Ruth Fremson/The New York Times
In Japan, the hornets kill up to 50 people each year. Being stung by one, a scientist told The Times, felt like having red-hot thumbtacks “driven into my flesh.”
Scientists are researching the potential consequences of the rapid decline of the honey bee population in the U.S. and how to mitigate its effects before it causes dire problems for crop management and production. Honey bees are essential for the pollination of flowers, fruits and vegetables, and support about $20 billion worth of crop production in the U.S. annually, Matthew Mulica, senior project manager at the Keystone Policy Center, a consulting company that works with the Honey Bee Health Coalition, told ABC News.
Worldwide, honey bees and other pollinators help to produce about $170 billion in crops, Scott McArt, assistant professor of pollinator health at Cornell University, told ABC News.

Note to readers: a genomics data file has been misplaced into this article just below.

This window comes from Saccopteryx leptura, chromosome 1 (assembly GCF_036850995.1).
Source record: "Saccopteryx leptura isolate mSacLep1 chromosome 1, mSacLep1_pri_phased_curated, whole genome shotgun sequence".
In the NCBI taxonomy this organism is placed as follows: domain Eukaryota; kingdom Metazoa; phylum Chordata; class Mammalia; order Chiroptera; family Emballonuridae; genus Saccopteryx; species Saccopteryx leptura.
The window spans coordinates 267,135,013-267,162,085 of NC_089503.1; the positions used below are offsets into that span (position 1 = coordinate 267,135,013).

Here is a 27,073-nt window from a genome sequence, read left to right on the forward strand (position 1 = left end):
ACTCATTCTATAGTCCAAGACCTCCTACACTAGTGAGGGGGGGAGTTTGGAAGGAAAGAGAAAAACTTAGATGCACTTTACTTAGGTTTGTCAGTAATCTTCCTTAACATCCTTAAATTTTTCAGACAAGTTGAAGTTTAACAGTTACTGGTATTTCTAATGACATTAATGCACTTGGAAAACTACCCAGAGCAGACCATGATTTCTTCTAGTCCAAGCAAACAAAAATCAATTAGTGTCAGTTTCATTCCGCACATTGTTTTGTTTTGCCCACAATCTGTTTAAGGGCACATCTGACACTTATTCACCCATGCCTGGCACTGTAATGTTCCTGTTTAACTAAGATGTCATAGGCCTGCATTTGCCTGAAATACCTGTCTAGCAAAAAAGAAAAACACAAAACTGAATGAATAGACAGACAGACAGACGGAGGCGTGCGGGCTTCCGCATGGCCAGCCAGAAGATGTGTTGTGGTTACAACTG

“Honey bees are one of the most important agricultural commodities in the country,” Geoff Williams, an assistant professor of entomology at Auburn University who also serves on the board of directors for the Bee Informed Partnership, told ABC News.
Over the past 15 years, bee colonies have been disappearing in what is known as the “colony collapse disorder,” according to National Geographic. Some regions have seen losses of up to 90%, the publication reported.
Data shows bee populations dwindling more and more each year
Between Oct. 1, 2018, and April 1, 2019, 37.7% of the managed honey bee population — colonies kept by commercial beekeepers — declined, which is 7 percentage points more than the same time frame during the 2017-2018 winter, according to preliminary data from the Bee Informed Partnership, a nonprofit associated with the University of Maryland.